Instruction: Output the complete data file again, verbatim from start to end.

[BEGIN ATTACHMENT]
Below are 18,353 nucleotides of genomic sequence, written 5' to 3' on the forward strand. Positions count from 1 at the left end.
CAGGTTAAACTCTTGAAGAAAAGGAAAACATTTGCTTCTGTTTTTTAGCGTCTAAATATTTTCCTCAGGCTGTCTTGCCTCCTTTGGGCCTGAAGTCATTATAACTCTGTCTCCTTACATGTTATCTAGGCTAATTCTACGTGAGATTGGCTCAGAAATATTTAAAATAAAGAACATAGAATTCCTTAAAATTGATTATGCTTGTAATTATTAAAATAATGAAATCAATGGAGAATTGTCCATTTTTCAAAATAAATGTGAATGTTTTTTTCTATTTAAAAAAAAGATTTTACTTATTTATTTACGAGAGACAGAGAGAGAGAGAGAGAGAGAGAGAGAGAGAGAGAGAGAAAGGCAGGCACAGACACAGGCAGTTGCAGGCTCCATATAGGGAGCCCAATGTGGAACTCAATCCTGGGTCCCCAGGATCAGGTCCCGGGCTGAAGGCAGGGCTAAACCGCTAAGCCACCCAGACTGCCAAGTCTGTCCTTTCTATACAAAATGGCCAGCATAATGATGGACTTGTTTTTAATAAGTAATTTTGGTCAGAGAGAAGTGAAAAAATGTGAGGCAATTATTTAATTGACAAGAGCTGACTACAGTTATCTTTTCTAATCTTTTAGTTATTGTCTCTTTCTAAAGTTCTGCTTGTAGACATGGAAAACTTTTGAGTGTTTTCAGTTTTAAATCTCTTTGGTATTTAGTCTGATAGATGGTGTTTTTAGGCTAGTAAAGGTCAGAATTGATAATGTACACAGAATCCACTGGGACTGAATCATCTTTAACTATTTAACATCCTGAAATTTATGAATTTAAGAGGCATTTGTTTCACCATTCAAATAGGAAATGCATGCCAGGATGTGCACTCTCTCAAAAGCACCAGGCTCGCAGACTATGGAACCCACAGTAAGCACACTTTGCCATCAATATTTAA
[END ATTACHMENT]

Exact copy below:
Below are 18,353 nucleotides of genomic sequence, written 5' to 3' on the forward strand. Positions count from 1 at the left end.
CAGGTTAAACTCTTGAAGAAAAGGAAAACATTTGCTTCTGTTTTTTAGCGTCTAAATATTTTCCTCAGGCTGTCTTGCCTCCTTTGGGCCTGAAGTCATTATAACTCTGTCTCCTTACATGTTATCTAGGCTAATTCTACGTGAGATTGGCTCAGAAATATTTAAAATAAAGAACATAGAATTCCTTAAAATTGATTATGCTTGTAATTATTAAAATAATGAAATCAATGGAGAATTGTCCATTTTTCAAAATAAATGTGAATGTTTTTTTCTATTTAAAAAAAAGATTTTACTTATTTATTTACGAGAGACAGAGAGAGAGAGAGAGAGAGAGAGAGAGAGAGAGAGAGAAAGGCAGGCACAGACACAGGCAGTTGCAGGCTCCATATAGGGAGCCCAATGTGGAACTCAATCCTGGGTCCCCAGGATCAGGTCCCGGGCTGAAGGCAGGGCTAAACCGCTAAGCCACCCAGACTGCCAAGTCTGTCCTTTCTATACAAAATGGCCAGCATAATGATGGACTTGTTTTTAATAAGTAATTTTGGTCAGAGAGAAGTGAAAAAATGTGAGGCAATTATTTAATTGACAAGAGCTGACTACAGTTATCTTTTCTAATCTTTTAGTTATTGTCTCTTTCTAAAGTTCTGCTTGTAGACATGGAAAACTTTTGAGTGTTTTCAGTTTTAAATCTCTTTGGTATTTAGTCTGATAGATGGTGTTTTTAGGCTAGTAAAGGTCAGAATTGATAATGTACACAGAATCCACTGGGACTGAATCATCTTTAACTATTTAACATCCTGAAATTTATGAATTTAAGAGGCATTTGTTTCACCATTCAAATAGGAAATGCATGCCAGGATGTGCACTCTCTCAAAAGCACCAGGCTCGCAGACTATGGAACCCACAGTAAGCACACTTTGCCATCAATATTTAA